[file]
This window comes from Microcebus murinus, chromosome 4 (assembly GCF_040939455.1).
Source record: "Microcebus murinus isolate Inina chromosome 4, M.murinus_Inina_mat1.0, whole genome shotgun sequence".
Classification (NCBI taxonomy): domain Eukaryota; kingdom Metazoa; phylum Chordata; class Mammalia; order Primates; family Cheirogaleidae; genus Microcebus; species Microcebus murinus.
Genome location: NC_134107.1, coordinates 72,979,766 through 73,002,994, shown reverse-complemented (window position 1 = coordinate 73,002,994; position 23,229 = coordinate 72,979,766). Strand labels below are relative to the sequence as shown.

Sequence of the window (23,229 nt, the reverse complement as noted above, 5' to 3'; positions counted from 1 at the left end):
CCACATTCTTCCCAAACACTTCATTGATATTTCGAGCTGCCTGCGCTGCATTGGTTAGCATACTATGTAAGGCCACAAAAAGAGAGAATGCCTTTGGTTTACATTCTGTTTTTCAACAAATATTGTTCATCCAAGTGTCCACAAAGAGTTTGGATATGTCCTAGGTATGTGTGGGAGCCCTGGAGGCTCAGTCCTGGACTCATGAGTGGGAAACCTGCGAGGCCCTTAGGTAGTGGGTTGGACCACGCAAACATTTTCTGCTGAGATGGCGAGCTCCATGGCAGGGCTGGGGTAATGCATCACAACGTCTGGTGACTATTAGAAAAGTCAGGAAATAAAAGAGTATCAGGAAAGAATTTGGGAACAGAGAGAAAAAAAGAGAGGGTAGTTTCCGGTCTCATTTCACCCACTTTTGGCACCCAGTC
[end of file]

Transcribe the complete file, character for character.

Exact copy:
This window comes from Microcebus murinus, chromosome 4 (assembly GCF_040939455.1).
Source record: "Microcebus murinus isolate Inina chromosome 4, M.murinus_Inina_mat1.0, whole genome shotgun sequence".
Classification (NCBI taxonomy): domain Eukaryota; kingdom Metazoa; phylum Chordata; class Mammalia; order Primates; family Cheirogaleidae; genus Microcebus; species Microcebus murinus.
Genome location: NC_134107.1, coordinates 72,979,766 through 73,002,994, shown reverse-complemented (window position 1 = coordinate 73,002,994; position 23,229 = coordinate 72,979,766). Strand labels below are relative to the sequence as shown.

Sequence of the window (23,229 nt, the reverse complement as noted above, 5' to 3'; positions counted from 1 at the left end):
CCACATTCTTCCCAAACACTTCATTGATATTTCGAGCTGCCTGCGCTGCATTGGTTAGCATACTATGTAAGGCCACAAAAAGAGAGAATGCCTTTGGTTTACATTCTGTTTTTCAACAAATATTGTTCATCCAAGTGTCCACAAAGAGTTTGGATATGTCCTAGGTATGTGTGGGAGCCCTGGAGGCTCAGTCCTGGACTCATGAGTGGGAAACCTGCGAGGCCCTTAGGTAGTGGGTTGGACCACGCAAACATTTTCTGCTGAGATGGCGAGCTCCATGGCAGGGCTGGGGTAATGCATCACAACGTCTGGTGACTATTAGAAAAGTCAGGAAATAAAAGAGTATCAGGAAAGAATTTGGGAACAGAGAGAAAAAAAGAGAGGGTAGTTTCCGGTCTCATTTCACCCACTTTTGGCACCCAGTC